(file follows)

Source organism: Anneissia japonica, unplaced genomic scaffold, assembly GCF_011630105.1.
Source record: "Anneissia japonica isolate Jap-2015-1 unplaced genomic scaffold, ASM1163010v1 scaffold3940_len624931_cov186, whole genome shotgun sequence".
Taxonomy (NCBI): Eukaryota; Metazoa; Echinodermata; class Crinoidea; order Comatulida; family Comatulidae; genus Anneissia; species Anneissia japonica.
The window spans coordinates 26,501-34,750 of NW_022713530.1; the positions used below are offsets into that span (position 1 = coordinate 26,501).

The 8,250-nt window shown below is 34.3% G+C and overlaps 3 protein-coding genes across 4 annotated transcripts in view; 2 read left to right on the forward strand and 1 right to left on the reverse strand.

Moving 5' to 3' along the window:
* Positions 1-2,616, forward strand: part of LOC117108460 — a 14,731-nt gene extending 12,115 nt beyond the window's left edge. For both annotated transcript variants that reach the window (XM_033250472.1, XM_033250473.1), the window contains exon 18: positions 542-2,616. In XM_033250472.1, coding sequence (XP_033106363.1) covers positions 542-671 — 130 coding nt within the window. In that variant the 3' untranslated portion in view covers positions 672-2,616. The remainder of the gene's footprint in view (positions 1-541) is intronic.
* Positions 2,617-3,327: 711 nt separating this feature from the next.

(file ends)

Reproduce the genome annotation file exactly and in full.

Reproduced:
Source organism: Anneissia japonica, unplaced genomic scaffold, assembly GCF_011630105.1.
Source record: "Anneissia japonica isolate Jap-2015-1 unplaced genomic scaffold, ASM1163010v1 scaffold3940_len624931_cov186, whole genome shotgun sequence".
Taxonomy (NCBI): Eukaryota; Metazoa; Echinodermata; class Crinoidea; order Comatulida; family Comatulidae; genus Anneissia; species Anneissia japonica.
The window spans coordinates 26,501-34,750 of NW_022713530.1; the positions used below are offsets into that span (position 1 = coordinate 26,501).

The 8,250-nt window shown below is 34.3% G+C and overlaps 3 protein-coding genes across 4 annotated transcripts in view; 2 read left to right on the forward strand and 1 right to left on the reverse strand.

Moving 5' to 3' along the window:
* Positions 1-2,616, forward strand: part of LOC117108460 — a 14,731-nt gene extending 12,115 nt beyond the window's left edge. For both annotated transcript variants that reach the window (XM_033250472.1, XM_033250473.1), the window contains exon 18: positions 542-2,616. In XM_033250472.1, coding sequence (XP_033106363.1) covers positions 542-671 — 130 coding nt within the window. In that variant the 3' untranslated portion in view covers positions 672-2,616. The remainder of the gene's footprint in view (positions 1-541) is intronic.
* Positions 2,617-3,327: 711 nt separating this feature from the next.